One of the greatest American writers Mark Twain described writing humour as all about: “sitting behind the typewriter to bleed.”
By the remarks, Twain meant that the psyche that informed his humorous writings was not always as attractive.
In the same vein, comedians are known to be entertaining and all, but few know their favourite funnyman of funny-lady could be battling depression.
Comedian Eric Omondi has opened up about how societal expectations are driving upcoming comedians over the edge.
According to Omondi, many comedians in Kenya earn meagre pay and are struggling to meet their basic bills despite bearing big names.
He narrated that as he started on the much acclaimed Churchill Show, he was famous but broke.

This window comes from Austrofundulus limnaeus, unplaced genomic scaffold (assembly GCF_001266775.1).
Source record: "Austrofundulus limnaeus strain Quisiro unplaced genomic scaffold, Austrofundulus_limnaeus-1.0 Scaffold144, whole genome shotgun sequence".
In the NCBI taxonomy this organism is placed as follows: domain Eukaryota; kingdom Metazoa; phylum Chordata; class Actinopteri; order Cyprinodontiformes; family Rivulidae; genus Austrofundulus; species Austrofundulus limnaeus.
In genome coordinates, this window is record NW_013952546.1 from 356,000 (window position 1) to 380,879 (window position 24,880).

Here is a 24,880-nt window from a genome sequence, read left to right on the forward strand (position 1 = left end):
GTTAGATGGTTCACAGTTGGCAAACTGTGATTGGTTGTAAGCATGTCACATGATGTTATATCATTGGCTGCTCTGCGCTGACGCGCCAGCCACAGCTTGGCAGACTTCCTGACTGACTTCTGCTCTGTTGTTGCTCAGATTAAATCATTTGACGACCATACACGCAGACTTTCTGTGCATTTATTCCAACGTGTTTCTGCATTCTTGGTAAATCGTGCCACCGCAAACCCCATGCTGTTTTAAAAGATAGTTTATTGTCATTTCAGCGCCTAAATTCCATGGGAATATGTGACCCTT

Omondi revealed it things only improved after Daniel Ndambuki alias Churchill prevailed upon him to get a manager who was able to get gigs for him.
“If you are a public a figure with no steady income, chances are high that you will sink into depression. You have nowhere to go considering your celebrity lifestyle. It eats you up from within.
“I remember when I started featuring in Churchill Live, in the first five months, I was very famous but very broke. I could not walk in the streets. I would board matatus and many would think I was shooting an episode but in the real sense, I had nothing.”
Omondi’s remarks come in the wake of Njenga Mswahili’s death at Dagoretti.
Njenga was found dead on Thursday, November 7, in Ndonyo Market, Dagoretti South, after allegedly being hit by a train.
It was alleged the late could have taken his own life.
The comedian has since revealed that Mswahili had opened to him he was battling depression as he was going through economic times.
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